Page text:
The Revolution’s Echoes
Music, Politics, and Pleasure in Guinea (Chicago Studies in Ethnomusicology)
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Dave introduces readers to the music supporting the authoritarian regime of former Guinean president Sékou Touré, and the musicians who, even long after his death, have continued to praise dictators and avoid dissent. Dave shows that this isn’t just the result of state manipulation; even in the absence of coercion, musicians and their audiences take real pleasure in musical praise of leaders. Time and again, whether in traditional music or in newer genres such as rap, Guinean musicians have celebrated state power and authority. With The Revolution’s Echoes, Dave insists that we must grapple with the uncomfortable truth that some forms of music choose to support authoritarianism, generating new pleasures and new politics in the process.
Praise For The Revolution’s Echoes: Music, Politics, and Pleasure in Guinea (Chicago Studies in Ethnomusicology)…
— Mike McGovern, University of Michigan, author of "A Socialist Peace? Explaining the Absence of War in an African Country"
“The Revolution’s Echoes is a breakaway ethnography that goes beyond conventional wisdom about popular music and power in contemporary Africa. Dense with information, yet beautifully written, this book is sensitive and unsettling, shedding light on the way that popular forms of cultural intimacy and public pleasure articulate with complex systems of authoritarian rule. This monograph contains valuable insight about cultural politics in Sékou Touré’s Guinea, with a thoughtful broad brush that effortlessly navigates across genres and generations of popular music in Guinea. But it is about much more than music, with breathtaking description of how musicians participate in the politics of naming and how the voicing of praise has had repercussions well beyond the heady years of the revolution. Dave’s analysis points to a culture of forbearance and discretion, not silence, but quietness, and examines how local artists and audiences go beyond the literal characteristic of lyrics to express something deeper about their relationship to the state and to their compatriots. This book shows us why popular music matters and why long-term ethnographic fieldwork is probably the best way to account for it complexity. This book is a must read for anyone interested in the politics of culture in contemporary sub-Saharan Africa and in music as a window onto the human condition.”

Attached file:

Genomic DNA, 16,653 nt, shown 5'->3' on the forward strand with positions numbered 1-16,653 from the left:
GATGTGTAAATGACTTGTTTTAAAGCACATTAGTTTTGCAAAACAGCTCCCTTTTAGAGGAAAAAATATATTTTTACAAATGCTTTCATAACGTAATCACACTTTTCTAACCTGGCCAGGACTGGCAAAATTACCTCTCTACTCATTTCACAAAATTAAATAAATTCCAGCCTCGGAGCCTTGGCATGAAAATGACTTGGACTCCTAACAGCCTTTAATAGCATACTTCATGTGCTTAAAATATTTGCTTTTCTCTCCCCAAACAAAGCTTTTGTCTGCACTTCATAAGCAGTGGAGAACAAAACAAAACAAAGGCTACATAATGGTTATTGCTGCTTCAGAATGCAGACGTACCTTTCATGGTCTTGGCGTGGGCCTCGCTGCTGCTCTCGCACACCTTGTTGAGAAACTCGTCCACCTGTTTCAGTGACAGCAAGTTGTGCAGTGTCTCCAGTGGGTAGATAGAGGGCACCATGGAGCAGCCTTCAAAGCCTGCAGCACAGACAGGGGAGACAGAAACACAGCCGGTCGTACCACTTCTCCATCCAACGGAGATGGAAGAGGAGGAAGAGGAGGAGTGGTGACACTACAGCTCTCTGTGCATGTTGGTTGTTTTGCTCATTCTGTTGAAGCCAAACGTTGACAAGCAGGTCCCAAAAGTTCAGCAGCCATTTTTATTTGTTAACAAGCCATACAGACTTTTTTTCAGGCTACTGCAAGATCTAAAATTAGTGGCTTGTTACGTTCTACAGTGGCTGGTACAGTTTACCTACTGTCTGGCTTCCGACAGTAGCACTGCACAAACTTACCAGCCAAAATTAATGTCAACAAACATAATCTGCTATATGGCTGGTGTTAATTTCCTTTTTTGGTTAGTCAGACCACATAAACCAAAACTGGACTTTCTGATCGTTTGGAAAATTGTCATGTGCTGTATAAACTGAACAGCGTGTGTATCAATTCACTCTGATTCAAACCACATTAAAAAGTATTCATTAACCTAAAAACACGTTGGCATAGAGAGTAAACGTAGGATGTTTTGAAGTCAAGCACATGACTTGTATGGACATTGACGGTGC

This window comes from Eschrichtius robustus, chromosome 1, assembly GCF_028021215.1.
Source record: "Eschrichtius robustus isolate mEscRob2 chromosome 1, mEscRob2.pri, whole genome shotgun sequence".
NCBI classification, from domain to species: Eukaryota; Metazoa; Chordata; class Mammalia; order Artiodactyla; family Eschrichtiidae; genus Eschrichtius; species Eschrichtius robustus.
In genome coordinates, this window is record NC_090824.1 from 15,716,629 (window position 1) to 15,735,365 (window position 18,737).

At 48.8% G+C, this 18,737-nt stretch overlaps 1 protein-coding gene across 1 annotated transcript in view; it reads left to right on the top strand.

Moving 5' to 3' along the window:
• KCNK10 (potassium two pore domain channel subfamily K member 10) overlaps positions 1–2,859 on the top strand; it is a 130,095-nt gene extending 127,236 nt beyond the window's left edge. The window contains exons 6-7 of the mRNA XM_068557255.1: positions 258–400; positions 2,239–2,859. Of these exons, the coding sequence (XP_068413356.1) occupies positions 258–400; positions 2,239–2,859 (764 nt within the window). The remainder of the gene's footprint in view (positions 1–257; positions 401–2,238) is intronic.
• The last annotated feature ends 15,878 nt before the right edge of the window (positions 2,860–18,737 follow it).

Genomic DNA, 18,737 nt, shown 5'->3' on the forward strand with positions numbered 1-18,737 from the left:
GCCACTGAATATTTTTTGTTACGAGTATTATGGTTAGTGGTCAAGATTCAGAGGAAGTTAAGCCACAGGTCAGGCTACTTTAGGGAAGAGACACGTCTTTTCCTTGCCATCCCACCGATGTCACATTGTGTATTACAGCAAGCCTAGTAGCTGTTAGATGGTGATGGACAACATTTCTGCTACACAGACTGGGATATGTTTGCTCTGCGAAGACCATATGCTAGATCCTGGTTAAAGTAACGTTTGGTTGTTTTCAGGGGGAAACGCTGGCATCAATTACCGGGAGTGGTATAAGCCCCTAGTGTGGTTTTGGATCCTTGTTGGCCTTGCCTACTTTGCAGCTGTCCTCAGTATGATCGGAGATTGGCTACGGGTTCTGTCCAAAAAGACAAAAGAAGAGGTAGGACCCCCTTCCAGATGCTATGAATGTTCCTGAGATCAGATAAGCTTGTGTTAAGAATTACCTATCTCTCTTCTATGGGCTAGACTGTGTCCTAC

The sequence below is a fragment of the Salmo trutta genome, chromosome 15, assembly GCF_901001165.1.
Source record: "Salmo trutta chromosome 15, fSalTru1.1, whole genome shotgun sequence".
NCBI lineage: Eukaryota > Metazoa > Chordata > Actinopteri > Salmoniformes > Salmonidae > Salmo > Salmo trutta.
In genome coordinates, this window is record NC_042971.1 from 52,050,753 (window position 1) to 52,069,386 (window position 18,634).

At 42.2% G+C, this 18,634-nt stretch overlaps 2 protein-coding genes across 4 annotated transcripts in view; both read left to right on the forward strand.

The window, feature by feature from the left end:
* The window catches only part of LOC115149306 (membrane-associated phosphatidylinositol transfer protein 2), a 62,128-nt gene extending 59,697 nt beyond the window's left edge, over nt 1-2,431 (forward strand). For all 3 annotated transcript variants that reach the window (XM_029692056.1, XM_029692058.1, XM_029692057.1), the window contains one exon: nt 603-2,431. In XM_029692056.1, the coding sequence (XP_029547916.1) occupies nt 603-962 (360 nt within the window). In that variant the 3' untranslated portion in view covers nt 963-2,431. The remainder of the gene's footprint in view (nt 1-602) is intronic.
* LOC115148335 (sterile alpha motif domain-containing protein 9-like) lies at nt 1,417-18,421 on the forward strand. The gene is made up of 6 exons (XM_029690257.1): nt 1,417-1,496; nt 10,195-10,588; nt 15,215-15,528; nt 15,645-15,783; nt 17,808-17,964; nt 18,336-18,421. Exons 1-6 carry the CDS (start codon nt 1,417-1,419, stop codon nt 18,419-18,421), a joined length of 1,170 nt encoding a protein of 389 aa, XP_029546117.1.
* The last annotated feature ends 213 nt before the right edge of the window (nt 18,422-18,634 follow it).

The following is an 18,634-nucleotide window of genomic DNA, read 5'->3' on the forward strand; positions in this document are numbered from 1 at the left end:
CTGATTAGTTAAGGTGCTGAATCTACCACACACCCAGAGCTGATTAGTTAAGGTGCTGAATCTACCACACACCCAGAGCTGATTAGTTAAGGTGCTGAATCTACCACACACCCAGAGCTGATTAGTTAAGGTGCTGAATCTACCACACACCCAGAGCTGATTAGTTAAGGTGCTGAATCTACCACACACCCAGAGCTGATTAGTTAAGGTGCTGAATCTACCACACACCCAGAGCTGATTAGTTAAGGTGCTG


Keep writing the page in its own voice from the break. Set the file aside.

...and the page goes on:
— Bob W. White, Université de Montréal, author of "Rumba Rules: The Politics of Dance Music in Mobutu’s Zaire"
"In this rich and multilayered book, the author takes us on a journey through time, describing the complex relationship between music and the politics over the lifetime of an authoritarian state as it developed in Guinea. At independence in 1958, Guinea reminded itself of the centuries of history and tradition embedded within. Some of that was employed to forge a new identity for the new nation, with music taking center stage. Dave traces that process expertly but also delves underneath the surface to point at the way in which tradition, especially Mande tradition, informs the way musicians relate to the powerful. This has been done before but often in rather simplistic black-and-white terms. . . . Dave reveals the subtleties and complexities underneath. . . . A great contribution to a better understanding of how musicians survive and work in interaction with power."
— Bram Posthumus
University of Chicago Press, 9780226654461, 208pp.
Publication Date: October 2, 2019